Of the participants taking Seasonale, 68 women, or 15 percent, suffered an adverse effect, compared to 22 women, or 9.7 percent, of the control. Most common were unexpected mid-cycle bleeding, increased weight, mood swings and acne. Ten percent of the Seasonale group - 47 women - quit the trial for unknown reasons, compared to 3 percent, or seven women, of the control. In both the Seasonale group and the comparison, about 15 percent of participants were "lost to follow-up," or "other/unknown," a category that includes women who became pregnant or weren't complying with doctors' instructions.

Four study participants became pregnant on Seasonale, which was calculated as a failure rate of just under 1 percent, in line with or lower than other oral contraceptives. Dr. F. Andy Anderson, the chief investigator of the trial, which was conducted at 48 locations, said there is little or no information about the medical status of many women who left.

But the longer cycle "may pose an additional risk of thrombotic and thromboembolic disease," including stroke and blood clots in the leg that can travel to the lungs and be fatal, but "studies have not found an increase," the package information says.

A 39-year-old on Seasonale suffered a pulmonary embolism, or blood clot that travels to the lungs. She had traveled on an airplane and was overweight, both of which increase the risk, Anderson said, but she was not a smoker, another risk factor.

The extension of the trial is observing more than 300 women on Seasonale, including some who were on different birth control regimens or switched over from the control groups after the first year of the trial, Cox and Anderson said.

Dr. LaMar McGinnis, senior medical consultant at the American Cancer Society, said he was concerned about the small numbers and short duration of the trial, because many cancers are hormonally related.

"People will say this honeymoon trick has been used for years and that's true, but there was no study," McGinnis said. "The lesson we learned with hormone replacement therapy [for postmenopausal women] is that we needed a good long-term study to find out that a therapy we thought was providing protection was actually placing women at risk."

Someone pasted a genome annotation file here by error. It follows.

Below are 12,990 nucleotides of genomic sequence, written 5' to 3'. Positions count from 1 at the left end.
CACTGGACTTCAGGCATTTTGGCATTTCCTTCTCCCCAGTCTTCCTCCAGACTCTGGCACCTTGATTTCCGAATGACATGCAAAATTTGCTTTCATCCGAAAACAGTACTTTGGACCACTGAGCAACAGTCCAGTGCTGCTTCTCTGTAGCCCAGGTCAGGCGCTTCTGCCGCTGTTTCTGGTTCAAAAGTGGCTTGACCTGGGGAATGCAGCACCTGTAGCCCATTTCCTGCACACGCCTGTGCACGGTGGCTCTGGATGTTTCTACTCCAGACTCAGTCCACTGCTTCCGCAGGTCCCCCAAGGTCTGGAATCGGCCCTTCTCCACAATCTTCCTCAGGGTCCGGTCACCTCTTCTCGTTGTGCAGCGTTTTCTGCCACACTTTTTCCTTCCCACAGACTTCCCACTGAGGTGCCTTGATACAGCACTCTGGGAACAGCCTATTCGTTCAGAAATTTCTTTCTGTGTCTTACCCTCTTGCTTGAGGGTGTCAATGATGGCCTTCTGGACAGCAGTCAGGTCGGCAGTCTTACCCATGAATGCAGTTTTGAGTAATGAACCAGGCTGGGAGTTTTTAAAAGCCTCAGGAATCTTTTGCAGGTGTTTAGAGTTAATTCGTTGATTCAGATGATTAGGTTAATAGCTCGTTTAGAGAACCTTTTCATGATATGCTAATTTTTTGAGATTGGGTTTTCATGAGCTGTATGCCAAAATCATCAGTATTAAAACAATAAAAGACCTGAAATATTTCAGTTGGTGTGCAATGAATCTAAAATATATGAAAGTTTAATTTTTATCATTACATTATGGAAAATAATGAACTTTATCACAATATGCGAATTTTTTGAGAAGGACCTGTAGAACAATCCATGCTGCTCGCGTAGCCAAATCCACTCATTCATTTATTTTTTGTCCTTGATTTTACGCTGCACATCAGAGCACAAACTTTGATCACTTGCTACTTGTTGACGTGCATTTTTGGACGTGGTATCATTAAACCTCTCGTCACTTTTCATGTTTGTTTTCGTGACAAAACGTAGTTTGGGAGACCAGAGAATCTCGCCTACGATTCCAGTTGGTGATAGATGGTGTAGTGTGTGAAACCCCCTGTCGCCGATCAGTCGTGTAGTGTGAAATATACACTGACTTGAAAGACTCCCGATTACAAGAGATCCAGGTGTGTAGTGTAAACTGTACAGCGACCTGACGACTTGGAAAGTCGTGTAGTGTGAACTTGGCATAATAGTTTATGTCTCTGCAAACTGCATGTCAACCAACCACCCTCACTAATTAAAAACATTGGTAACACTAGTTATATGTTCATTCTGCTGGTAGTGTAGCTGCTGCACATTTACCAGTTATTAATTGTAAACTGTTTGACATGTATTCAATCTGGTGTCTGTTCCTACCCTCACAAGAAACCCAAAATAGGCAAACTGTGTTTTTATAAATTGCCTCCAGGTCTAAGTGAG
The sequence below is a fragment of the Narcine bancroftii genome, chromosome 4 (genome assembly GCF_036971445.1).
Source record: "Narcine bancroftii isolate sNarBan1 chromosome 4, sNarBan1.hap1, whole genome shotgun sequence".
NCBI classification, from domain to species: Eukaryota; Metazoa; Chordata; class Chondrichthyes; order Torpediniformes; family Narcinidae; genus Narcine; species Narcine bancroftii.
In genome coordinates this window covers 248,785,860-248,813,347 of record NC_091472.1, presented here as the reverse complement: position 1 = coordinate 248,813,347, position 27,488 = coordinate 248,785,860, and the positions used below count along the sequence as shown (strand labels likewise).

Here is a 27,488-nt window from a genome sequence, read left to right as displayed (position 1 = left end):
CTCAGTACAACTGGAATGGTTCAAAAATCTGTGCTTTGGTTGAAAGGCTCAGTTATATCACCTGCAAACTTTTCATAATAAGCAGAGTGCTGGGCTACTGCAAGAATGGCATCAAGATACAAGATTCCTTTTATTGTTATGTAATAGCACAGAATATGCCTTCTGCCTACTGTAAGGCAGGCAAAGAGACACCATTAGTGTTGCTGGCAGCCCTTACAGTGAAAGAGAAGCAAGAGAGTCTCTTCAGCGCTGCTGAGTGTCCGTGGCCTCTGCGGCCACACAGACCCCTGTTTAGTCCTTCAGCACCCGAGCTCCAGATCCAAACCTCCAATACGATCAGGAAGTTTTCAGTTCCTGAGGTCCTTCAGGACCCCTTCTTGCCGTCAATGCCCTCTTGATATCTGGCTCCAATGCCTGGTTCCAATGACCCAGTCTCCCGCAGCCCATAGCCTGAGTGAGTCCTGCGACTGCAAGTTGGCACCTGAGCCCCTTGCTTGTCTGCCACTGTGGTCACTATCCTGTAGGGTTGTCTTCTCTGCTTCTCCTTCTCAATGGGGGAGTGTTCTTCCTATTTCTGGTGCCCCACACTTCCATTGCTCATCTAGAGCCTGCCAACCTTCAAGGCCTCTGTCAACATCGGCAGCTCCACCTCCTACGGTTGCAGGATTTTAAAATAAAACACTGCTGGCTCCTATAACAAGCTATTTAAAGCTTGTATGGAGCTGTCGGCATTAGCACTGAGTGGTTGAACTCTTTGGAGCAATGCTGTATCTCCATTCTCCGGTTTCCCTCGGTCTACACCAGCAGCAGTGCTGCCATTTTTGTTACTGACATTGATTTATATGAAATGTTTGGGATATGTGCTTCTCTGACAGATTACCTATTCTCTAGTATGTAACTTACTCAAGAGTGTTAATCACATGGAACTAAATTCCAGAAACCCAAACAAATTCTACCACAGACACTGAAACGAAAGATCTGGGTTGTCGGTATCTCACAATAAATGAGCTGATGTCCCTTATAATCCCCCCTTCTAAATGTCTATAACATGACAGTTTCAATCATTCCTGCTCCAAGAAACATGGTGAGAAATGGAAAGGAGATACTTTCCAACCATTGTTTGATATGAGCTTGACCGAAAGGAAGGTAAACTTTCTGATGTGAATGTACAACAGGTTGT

Many physicians and contraception experts have embraced the concept of Seasonale, saying women have enough information to make informed choices. "It's a good option for those women who desire control over their period and who are comfortable using hormones," said Wayne Shields, president and CEO of the Association of Reproductive Health Professionals. "It's all about options."

Others say women should weigh the risks and benefits of oral contraceptives.

"It makes sense for women to take them to prevent pregnancy, because pregnancy has risks," Zuckerman said of the National Center for Policy Research. "But if you're taking this for no other reason than not to get your period, the risks have to be a lot lower. For an Olympic swimmer, it may be understandable. But most of us can live with our periods."

Comparing The Pills

The new birth control pill Seasonale offers some potential advantages over traditional oral contraceptives.

Active Ingredient - Both traditional contraceptive pills and Seasonale contain elements of the hormones estrogen and progestin.

How They Work - Prevent ovulation by suppressing hormones that stimulate ovary to release an egg. May also inhibit implantation of a fertilized egg.

How They're Taken - 21-day cycle, then seven-day pause period or 28-day cycle that includes a seven-day inactive pill / 84-day cycle, then a seven-day inactive pill

Total Annual Menstrual Cycles - About 13 / Four

Possible Side Effects - May include irregular menstrual bleeding, nausea, and mood changes. Increased risk of some cancers. Some women also are prone to blood clots. Can treat acne. / No long-term data. Side effects in clinical trial included mood swings, mid-cycle bleeding, weight gain and acne.

Not Recommended For - Both traditional contraceptive pills and Seasonale should be avoided by women who have had heart attacks or strokes, blood clots and some cancers. Women older than 35 who smoke also should avoid them.